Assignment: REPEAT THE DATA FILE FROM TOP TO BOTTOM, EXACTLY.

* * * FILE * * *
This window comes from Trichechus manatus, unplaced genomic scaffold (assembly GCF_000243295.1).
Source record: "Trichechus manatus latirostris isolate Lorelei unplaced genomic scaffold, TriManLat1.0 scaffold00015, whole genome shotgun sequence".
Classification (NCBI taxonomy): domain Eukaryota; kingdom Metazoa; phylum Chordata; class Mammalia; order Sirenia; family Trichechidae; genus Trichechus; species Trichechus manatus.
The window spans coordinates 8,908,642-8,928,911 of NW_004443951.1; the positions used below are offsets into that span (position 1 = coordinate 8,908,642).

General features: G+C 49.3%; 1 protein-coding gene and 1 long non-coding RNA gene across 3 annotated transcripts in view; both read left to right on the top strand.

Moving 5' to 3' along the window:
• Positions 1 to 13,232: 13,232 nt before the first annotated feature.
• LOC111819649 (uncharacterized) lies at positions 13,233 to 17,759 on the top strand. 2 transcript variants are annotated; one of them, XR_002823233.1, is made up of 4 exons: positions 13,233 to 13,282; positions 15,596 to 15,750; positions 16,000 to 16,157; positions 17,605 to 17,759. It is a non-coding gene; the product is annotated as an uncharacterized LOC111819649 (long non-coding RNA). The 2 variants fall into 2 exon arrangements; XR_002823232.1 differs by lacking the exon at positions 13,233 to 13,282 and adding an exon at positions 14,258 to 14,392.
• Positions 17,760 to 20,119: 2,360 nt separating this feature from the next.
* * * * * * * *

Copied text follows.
This window comes from Trichechus manatus, unplaced genomic scaffold (assembly GCF_000243295.1).
Source record: "Trichechus manatus latirostris isolate Lorelei unplaced genomic scaffold, TriManLat1.0 scaffold00015, whole genome shotgun sequence".
Classification (NCBI taxonomy): domain Eukaryota; kingdom Metazoa; phylum Chordata; class Mammalia; order Sirenia; family Trichechidae; genus Trichechus; species Trichechus manatus.
The window spans coordinates 8,908,642-8,928,911 of NW_004443951.1; the positions used below are offsets into that span (position 1 = coordinate 8,908,642).

General features: G+C 49.3%; 1 protein-coding gene and 1 long non-coding RNA gene across 3 annotated transcripts in view; both read left to right on the top strand.

Moving 5' to 3' along the window:
• Positions 1 to 13,232: 13,232 nt before the first annotated feature.
• LOC111819649 (uncharacterized) lies at positions 13,233 to 17,759 on the top strand. 2 transcript variants are annotated; one of them, XR_002823233.1, is made up of 4 exons: positions 13,233 to 13,282; positions 15,596 to 15,750; positions 16,000 to 16,157; positions 17,605 to 17,759. It is a non-coding gene; the product is annotated as an uncharacterized LOC111819649 (long non-coding RNA). The 2 variants fall into 2 exon arrangements; XR_002823232.1 differs by lacking the exon at positions 13,233 to 13,282 and adding an exon at positions 14,258 to 14,392.
• Positions 17,760 to 20,119: 2,360 nt separating this feature from the next.